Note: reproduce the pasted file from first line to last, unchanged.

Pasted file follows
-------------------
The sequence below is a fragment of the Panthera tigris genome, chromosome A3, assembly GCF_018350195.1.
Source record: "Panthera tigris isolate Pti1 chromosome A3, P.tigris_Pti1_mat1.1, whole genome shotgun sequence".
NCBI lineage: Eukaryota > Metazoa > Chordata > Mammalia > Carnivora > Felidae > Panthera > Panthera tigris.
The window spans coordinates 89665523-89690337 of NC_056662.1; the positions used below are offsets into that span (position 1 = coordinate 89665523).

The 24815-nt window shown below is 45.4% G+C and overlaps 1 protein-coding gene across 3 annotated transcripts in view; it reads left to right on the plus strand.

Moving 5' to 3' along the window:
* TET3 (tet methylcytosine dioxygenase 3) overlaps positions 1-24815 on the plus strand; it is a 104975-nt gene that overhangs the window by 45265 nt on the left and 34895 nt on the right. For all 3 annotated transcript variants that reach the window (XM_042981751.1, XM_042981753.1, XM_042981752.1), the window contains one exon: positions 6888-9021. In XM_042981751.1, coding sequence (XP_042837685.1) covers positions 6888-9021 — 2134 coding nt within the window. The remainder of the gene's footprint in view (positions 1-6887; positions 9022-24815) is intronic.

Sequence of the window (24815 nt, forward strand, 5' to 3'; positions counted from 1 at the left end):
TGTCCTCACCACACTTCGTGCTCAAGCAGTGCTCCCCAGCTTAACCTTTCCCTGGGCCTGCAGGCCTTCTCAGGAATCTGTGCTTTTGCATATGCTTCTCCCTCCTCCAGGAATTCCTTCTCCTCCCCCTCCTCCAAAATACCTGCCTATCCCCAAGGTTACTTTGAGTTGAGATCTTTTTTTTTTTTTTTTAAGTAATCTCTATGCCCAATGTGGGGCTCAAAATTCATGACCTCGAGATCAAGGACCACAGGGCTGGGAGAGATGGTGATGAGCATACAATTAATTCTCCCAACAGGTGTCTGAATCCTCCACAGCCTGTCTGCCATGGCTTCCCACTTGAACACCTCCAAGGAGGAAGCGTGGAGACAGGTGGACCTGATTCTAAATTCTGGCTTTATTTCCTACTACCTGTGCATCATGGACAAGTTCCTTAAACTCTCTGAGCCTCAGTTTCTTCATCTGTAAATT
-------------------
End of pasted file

The sequence below is a fragment of the Panthera tigris genome, chromosome A3, assembly GCF_018350195.1.
Source record: "Panthera tigris isolate Pti1 chromosome A3, P.tigris_Pti1_mat1.1, whole genome shotgun sequence".
NCBI lineage: Eukaryota > Metazoa > Chordata > Mammalia > Carnivora > Felidae > Panthera > Panthera tigris.
The window spans coordinates 89665523-89690337 of NC_056662.1; the positions used below are offsets into that span (position 1 = coordinate 89665523).

The 24815-nt window shown below is 45.4% G+C and overlaps 1 protein-coding gene across 3 annotated transcripts in view; it reads left to right on the plus strand.

Moving 5' to 3' along the window:
* TET3 (tet methylcytosine dioxygenase 3) overlaps positions 1-24815 on the plus strand; it is a 104975-nt gene that overhangs the window by 45265 nt on the left and 34895 nt on the right. For all 3 annotated transcript variants that reach the window (XM_042981751.1, XM_042981753.1, XM_042981752.1), the window contains one exon: positions 6888-9021. In XM_042981751.1, coding sequence (XP_042837685.1) covers positions 6888-9021 — 2134 coding nt within the window. The remainder of the gene's footprint in view (positions 1-6887; positions 9022-24815) is intronic.

Sequence of the window (24815 nt, forward strand, 5' to 3'; positions counted from 1 at the left end):
TGTCCTCACCACACTTCGTGCTCAAGCAGTGCTCCCCAGCTTAACCTTTCCCTGGGCCTGCAGGCCTTCTCAGGAATCTGTGCTTTTGCATATGCTTCTCCCTCCTCCAGGAATTCCTTCTCCTCCCCCTCCTCCAAAATACCTGCCTATCCCCAAGGTTACTTTGAGTTGAGATCTTTTTTTTTTTTTTTTAAGTAATCTCTATGCCCAATGTGGGGCTCAAAATTCATGACCTCGAGATCAAGGACCACAGGGCTGGGAGAGATGGTGATGAGCATACAATTAATTCTCCCAACAGGTGTCTGAATCCTCCACAGCCTGTCTGCCATGGCTTCCCACTTGAACACCTCCAAGGAGGAAGCGTGGAGACAGGTGGACCTGATTCTAAATTCTGGCTTTATTTCCTACTACCTGTGCATCATGGACAAGTTCCTTAAACTCTCTGAGCCTCAGTTTCTTCATCTGTAAATT